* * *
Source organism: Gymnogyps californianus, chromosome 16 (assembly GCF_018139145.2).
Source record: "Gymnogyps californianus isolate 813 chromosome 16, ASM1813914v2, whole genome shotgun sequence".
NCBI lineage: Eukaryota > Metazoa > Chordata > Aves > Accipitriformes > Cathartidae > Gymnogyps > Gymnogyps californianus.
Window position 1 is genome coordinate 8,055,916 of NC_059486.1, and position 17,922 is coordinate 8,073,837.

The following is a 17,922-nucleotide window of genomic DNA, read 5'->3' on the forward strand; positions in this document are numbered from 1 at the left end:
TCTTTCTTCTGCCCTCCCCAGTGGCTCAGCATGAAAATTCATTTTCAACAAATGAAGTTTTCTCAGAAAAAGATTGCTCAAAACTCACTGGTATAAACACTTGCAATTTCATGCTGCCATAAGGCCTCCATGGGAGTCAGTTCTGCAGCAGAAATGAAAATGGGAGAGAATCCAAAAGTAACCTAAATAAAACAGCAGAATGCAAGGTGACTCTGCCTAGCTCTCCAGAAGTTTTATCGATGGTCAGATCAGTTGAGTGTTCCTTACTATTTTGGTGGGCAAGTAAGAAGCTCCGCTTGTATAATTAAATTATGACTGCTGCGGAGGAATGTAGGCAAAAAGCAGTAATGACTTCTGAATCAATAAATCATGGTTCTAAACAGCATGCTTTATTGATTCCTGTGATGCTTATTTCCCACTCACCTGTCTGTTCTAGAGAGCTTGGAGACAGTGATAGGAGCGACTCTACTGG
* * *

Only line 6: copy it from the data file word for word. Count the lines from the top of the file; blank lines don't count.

TCTTTCTTCTGCCCTCCCCAGTGGCTCAGCATGAAAATTCATTTTCAACAAATGAAGTTTTCTCAGAAAAAGATTGCTCAAAACTCACTGGTATAAACACTTGCAATTTCATGCTGCCATAAGGCCTCCATGGGAGTCAGTTCTGCAGCAGAAATGAAAATGGGAGAGAATCCAAAAGTAACCTAAATAAAACAGCAGAATGCAAGGTGACTCTGCCTAGCTCTCCAGAAGTTTTATCGATGGTCAGATCAGTTGAGTGTTCCTTACTATTTTGGTGGGCAAGTAAGAAGCTCCGCTTGTATAATTAAATTATGACTGCTGCGGAGGAATGTAGGCAAAAAGCAGTAATGACTTCTGAATCAATAAATCATGGTTCTAAACAGCATGCTTTATTGATTCCTGTGATGCTTATTTCCCACTCACCTGTCTGTTCTAGAGAGCTTGGAGACAGTGATAGGAGCGACTCTACTGG